What to Consider
Goss’s bacterial wilt and blight is a persistent and economically significant disease of dent, food-grade, sweet corn, and popcorn.(1) The disease is observed in two distinct phases: a less frequent vascular wilt that appears earlier in the season, and a leaf blight that appears mid-season. Symptoms of Goss’s wilt can be confused with drought, nutrient deficiency, and other foliar diseases such as northern corn leaf blight. As it is a bacterial disease, fungicide applications will not control or prevent infection.
- Systemic infection may occur resulting in wilting and plant death.
- Infection moves throughout water-conducting tissues in plants.
- Orange to brown discoloration of vascular tissues (Figure 1) followed by wilting and plant death.(1,2)
Figure 1. Vascular discoloration as result of Goss’s bacterial wilt and blight infection.
- Long, gray-green water-soaked streaks with wavy margins.
- Smaller, darker water-soaked lesions (freckles) that luminance when backlite by holding leaf up against the sun. (Figure 2).
- Lesions ooze bacteria laden droplets in the morning.
- Crystalline sheen on leaves as droplets dry.
- Lesions fade to a tan color and may blight large areas of leaves (Figure 3).
Figure 2. Luminance lesions as result of Goss’s bacterial wilt and blight infection.
Figure 3. Large lesions as result of Goss’s bacterial wilt and blight infection.
Infection Sources. The bacterium Clavibacter michiganensis subsp. nebraskensis, overwinters in crop residue and enters plants through wounds created by injuries from wind, sand, or hail. The disease can spread from one field to another through displacement of crop residue. Within fields, initial infection can occur as rain or irrigation water splashes bacteria from infected crop residue onto corn plants.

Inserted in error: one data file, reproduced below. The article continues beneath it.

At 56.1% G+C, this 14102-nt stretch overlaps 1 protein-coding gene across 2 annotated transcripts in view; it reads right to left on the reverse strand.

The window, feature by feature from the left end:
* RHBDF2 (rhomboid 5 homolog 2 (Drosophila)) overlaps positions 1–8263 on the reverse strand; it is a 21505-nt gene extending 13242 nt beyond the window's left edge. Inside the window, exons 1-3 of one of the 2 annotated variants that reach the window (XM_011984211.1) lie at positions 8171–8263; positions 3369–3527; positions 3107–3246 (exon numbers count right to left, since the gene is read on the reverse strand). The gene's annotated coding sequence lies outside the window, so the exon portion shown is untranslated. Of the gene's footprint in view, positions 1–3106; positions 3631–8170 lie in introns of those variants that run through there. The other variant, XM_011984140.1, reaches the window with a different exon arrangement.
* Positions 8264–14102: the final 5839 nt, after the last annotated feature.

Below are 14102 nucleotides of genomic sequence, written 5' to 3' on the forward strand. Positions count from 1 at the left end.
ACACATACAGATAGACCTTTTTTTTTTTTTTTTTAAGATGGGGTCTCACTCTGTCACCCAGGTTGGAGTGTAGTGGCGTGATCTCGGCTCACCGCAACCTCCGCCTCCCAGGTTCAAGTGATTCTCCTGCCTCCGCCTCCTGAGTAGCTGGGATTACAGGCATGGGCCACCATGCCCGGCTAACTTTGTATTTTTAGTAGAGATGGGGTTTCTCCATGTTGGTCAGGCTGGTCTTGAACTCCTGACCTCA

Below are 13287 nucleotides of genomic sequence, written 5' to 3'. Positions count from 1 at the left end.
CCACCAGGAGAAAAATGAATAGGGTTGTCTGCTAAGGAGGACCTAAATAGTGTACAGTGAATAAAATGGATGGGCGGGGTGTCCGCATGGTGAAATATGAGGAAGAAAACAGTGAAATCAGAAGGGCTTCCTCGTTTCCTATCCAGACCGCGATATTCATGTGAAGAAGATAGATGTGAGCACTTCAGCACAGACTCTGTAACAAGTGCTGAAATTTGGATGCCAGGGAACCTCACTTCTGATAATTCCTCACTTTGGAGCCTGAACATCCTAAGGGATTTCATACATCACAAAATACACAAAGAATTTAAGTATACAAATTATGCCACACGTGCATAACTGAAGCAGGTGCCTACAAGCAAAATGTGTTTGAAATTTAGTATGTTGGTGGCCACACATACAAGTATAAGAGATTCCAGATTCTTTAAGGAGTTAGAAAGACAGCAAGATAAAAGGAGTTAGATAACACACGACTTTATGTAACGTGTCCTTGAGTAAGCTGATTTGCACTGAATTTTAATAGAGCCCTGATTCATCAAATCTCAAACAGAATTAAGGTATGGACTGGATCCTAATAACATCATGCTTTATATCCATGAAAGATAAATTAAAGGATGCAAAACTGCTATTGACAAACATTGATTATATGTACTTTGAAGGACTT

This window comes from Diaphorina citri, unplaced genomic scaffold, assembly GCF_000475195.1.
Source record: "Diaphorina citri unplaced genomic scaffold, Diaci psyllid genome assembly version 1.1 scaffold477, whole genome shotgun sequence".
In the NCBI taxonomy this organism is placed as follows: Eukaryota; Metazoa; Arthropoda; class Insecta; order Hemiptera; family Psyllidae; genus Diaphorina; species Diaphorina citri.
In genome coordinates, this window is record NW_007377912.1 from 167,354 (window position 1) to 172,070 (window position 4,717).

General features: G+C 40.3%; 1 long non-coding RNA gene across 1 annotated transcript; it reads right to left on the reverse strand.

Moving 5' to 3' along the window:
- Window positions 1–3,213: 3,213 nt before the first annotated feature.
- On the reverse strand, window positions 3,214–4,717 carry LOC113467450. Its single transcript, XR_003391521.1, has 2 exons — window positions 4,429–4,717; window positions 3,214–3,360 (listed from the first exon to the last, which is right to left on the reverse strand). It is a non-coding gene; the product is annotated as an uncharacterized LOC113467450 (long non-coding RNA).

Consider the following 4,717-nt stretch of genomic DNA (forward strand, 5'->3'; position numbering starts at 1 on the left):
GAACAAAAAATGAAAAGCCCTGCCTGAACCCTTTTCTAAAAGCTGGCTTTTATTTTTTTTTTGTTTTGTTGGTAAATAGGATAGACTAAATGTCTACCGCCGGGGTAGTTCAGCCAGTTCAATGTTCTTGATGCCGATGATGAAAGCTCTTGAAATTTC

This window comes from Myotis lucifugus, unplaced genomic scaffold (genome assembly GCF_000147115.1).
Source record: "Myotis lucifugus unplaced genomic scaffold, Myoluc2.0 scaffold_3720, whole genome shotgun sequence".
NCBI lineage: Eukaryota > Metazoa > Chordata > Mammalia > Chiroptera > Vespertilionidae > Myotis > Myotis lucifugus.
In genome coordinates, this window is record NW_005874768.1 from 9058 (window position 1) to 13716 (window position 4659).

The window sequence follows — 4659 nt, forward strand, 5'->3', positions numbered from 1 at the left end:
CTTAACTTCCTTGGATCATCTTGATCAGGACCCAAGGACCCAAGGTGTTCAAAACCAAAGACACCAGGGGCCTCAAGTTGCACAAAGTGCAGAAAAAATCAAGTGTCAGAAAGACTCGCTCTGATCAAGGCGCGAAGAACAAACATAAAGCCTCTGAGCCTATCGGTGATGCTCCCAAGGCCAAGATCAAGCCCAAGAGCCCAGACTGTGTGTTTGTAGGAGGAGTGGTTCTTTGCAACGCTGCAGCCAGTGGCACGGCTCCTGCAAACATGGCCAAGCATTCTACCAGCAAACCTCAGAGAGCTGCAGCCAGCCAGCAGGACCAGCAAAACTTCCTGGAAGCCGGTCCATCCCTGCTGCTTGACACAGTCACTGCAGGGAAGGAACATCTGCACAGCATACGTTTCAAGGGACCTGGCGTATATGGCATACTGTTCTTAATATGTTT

Conditions Favoring Disease. Reduced tillage in conjunction with continuous corn allows corn residue to remain intact and provides an overwintering place for bacteria. Low levels of Goss’s wilt can go undetected until environmental conditions (80° F temperatures) favor development of the disease.1 During hot, dry weather, Goss’s wilt symptoms are harder to distinguish from drought stress and other disorders. Goss’s wilt can survive in and on seed; however, transmission to and from seed to seedling is very low.(3) Seed conditioning processes remove naturally occurring, heavily infected seeds from commercial seed lots.
In areas where management options are limited, Goss’s wilt has the potential to be a difficult disease to control. Goss’s wilt may cause significant yield loss during years with favorable conditions and in fields planted with susceptible cultivars.
Systemic infections may start early but can cause plant death during any time during the season. Losses from systemic infections can get up to 50 percent during years when conditions are favorable in fields with susceptible cultivars.1 A 60 bu/acre yield loss has been reported for bacterial wilt and leaf blight.2 There are no reliable in-season control measures recommended and the best management of an existing infection is to assess it and plan for the next season.
Goss’s wilt management should center around crop rotation, tillage practices, and weed management. Corn seed products with tolerance to Goss’s Wilt can be selected for fields with a history of the disease.
Rotating out of corn for two or more years can provide good control of Goss’s wilt by allowing infected residue to degrade and bacterial populations to diminish before corn is planted again. Non-host crops include alfalfa, oats, wheat, soybeans, and sugar beets.
Any tillage operation which buries infected crop residue, encouraging decomposition, can be effective in reducing bacterial populations and the rate of new infection. However, this is not a practical option in conservation tillage systems.
Grass weeds including green foxtail, barnyard grass, and shattercane can also serve as hosts for the bacteria and be a reservoir from which bacteria spread to corn plants.2 Controlling weeds can help limit sources of inoculum.
Laboratory testing can confirm the presence of Goss’s wilt in fields. Samples should include completed forms and be packaged according to laboratory instructions. Include information that can be useful for a correct diagnosis such as factors that you suspect may have caused symptoms like Goss’s wilt.
In summary, Goss’s wilt has the potential to be a difficult disease to control in-season. Significant loss of yield potential may occur during seasons with favorable environmental conditions. Corn products should be selected to tolerate Goss’s wilt where there has been a history of this disease.